Title: Whisper Network
Author: Chandler Baker
Publisher: Sphere, Little Brown UK
Publication Date: 2nd July 2019
‘Ms. Sandberg was right about something. We had to lean in. It was the only way to hear the whispers…’
Sloane, Ardie, Grace and Rosalita have worked in the same legal office for years. The sudden death of the firm’s CEO means their boss, Ames, will likely take over the entire company. Each of the women has a different relationship with Ames, who has always been surrounded by whispers about how he treats women. Those whispers have been ignored, swept under the rug, hidden away by those in charge.
But the world has changed, and the women are watching this latest promotion for Ames differently.
This time, they’ve decided enough is enough.
Sloane and her colleagues’ decision to take a stand sets in motion something catastrophic and unstoppable: lies will be uncovered, secrets will be exposed and not everyone will survive. All their lives – as women, colleagues, mothers, adversaries – will be changed for ever.
I fully expected this book to be good but it was even better than I anticipated. The first thing I loved was the way it is written. Whisper Network is often written in the plural first-person with the sense that the collective ‘we’ means all women. This was so effective and it made me feel like I was part of this fantastic novel. The tone of the prose is also impressive. There is a sort of acerbic feeling to the writing and it is evident from the beginning that this book is not going to hold back in it’s convincing portrayal of women in the workplace.
I found every woman in this book so compelling. None of them felt like stereotypes, they all have so many intriguing layers to their characters. I also feel like sometimes there is an abundance of books about the darker side of friendship, particularly female friendship. I really enjoy these types of books, however it was also really refreshing to read a book where I genuinely felt like there was an atmosphere of women supporting each other and so much of the loyalty that I believe is unique to real female friendship. This type of friendship can be a force of collective good in a world full of sexism, gender pay gaps and the #metoo movement.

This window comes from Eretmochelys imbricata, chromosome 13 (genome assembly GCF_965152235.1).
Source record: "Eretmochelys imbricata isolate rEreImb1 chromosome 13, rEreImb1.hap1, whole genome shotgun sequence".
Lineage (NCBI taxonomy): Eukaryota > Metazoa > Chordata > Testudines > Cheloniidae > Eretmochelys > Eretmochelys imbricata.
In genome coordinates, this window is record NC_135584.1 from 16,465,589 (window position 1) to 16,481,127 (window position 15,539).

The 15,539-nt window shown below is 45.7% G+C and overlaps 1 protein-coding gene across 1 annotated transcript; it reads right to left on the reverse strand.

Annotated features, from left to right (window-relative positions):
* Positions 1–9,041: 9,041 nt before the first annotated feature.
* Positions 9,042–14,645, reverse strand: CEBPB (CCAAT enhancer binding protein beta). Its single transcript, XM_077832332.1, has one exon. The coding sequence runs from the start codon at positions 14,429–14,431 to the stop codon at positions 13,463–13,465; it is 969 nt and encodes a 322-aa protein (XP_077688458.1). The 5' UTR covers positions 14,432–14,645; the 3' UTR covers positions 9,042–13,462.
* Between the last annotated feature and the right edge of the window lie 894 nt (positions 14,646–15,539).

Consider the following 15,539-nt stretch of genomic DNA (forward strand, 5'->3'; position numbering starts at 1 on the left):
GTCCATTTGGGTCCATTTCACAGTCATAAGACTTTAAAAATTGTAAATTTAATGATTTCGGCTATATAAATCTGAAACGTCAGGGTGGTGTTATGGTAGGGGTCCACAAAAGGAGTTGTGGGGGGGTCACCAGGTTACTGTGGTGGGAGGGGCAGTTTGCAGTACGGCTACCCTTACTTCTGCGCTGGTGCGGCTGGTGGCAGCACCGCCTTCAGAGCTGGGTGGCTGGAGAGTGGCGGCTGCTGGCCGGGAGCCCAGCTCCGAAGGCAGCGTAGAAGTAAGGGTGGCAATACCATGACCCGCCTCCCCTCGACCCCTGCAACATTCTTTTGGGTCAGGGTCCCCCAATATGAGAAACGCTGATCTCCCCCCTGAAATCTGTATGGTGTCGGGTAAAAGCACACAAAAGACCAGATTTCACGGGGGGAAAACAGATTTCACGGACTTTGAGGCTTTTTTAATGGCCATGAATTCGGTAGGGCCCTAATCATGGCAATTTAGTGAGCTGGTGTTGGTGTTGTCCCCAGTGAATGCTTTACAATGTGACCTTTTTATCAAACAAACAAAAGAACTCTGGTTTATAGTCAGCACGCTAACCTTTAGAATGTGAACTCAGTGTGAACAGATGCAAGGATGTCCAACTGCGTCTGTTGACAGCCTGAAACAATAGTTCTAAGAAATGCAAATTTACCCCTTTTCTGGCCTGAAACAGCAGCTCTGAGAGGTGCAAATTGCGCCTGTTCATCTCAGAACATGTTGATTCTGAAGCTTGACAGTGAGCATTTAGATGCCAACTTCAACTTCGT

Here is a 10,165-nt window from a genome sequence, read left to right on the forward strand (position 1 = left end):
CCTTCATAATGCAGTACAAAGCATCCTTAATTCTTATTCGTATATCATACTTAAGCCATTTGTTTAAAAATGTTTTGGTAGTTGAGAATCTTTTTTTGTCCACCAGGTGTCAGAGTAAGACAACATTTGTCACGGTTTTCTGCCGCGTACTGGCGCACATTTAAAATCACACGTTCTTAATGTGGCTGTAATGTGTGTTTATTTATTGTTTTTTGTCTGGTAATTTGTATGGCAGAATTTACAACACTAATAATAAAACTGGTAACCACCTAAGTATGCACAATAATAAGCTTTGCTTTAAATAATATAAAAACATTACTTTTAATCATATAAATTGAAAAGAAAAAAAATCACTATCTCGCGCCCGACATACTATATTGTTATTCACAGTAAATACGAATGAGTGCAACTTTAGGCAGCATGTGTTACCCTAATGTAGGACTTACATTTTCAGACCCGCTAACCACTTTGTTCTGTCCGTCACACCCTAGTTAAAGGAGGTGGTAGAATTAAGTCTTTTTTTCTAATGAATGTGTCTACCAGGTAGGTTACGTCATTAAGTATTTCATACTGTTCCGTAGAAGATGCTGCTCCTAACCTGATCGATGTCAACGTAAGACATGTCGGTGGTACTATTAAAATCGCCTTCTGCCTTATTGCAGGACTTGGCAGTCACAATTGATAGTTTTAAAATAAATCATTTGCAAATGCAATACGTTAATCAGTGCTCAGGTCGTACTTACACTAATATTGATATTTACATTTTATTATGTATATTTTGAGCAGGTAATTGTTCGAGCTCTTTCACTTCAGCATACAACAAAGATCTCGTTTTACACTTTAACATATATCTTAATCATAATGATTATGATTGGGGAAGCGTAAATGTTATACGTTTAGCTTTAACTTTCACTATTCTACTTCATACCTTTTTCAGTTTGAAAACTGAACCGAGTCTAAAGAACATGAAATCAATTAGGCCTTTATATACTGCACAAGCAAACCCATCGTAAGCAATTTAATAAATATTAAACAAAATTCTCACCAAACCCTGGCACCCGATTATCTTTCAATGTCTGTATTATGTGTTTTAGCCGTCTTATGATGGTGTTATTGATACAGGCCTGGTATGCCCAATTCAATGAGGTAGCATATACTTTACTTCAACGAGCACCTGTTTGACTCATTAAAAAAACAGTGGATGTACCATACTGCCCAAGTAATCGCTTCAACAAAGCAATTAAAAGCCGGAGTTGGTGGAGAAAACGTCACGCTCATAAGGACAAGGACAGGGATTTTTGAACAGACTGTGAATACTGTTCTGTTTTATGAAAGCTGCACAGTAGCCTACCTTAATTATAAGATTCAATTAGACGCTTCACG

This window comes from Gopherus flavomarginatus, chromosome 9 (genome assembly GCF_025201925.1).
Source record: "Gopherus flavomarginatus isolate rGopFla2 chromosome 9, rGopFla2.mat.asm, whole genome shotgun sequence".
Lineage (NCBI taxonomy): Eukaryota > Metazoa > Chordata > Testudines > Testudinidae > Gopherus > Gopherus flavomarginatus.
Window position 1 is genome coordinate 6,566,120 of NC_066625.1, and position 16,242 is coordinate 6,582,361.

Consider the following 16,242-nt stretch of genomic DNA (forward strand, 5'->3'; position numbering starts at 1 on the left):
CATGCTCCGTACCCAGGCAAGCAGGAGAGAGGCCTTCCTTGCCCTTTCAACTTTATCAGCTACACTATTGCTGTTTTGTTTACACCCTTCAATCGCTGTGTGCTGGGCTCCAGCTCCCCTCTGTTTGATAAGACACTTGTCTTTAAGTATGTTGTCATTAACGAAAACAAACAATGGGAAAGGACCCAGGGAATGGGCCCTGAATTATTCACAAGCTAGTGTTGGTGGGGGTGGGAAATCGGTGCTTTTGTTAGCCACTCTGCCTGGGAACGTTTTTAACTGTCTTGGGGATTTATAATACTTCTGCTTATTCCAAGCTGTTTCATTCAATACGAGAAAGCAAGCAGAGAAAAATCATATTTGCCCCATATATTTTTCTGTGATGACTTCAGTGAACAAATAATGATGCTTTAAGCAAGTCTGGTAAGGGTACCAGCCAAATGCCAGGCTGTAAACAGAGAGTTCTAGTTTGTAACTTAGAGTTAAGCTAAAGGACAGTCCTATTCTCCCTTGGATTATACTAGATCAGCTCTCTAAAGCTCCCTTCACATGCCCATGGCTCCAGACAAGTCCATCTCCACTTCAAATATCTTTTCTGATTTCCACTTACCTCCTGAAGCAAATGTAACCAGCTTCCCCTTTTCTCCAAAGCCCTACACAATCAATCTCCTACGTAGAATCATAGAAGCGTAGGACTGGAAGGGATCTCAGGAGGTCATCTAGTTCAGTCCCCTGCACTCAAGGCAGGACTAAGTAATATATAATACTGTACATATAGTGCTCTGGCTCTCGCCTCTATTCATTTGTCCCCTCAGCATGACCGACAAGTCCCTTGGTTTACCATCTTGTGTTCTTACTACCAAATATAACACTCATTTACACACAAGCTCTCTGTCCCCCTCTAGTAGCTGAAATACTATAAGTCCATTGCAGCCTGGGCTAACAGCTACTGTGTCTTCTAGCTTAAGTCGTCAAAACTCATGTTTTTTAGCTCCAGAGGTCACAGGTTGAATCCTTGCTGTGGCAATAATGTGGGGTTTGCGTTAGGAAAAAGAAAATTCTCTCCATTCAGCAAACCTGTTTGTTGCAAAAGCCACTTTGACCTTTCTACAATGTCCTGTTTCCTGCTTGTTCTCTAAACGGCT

Overall I have to say I think Whisper Network is the most accurate and on point representation of the struggles many women are forced to endure in the workplace. The characters are each interesting in their own right but it is the relationships between them that drive the story along with a twisty addictive plot. I thoroughly enjoyed reading this book which made me feel angry, strong and full of fight and tells an important and much needed story, I would highly recommend it.
I received this e-arc through Netgalley. My review is my own honest opinion.
Whisper Network by Chandler Baker
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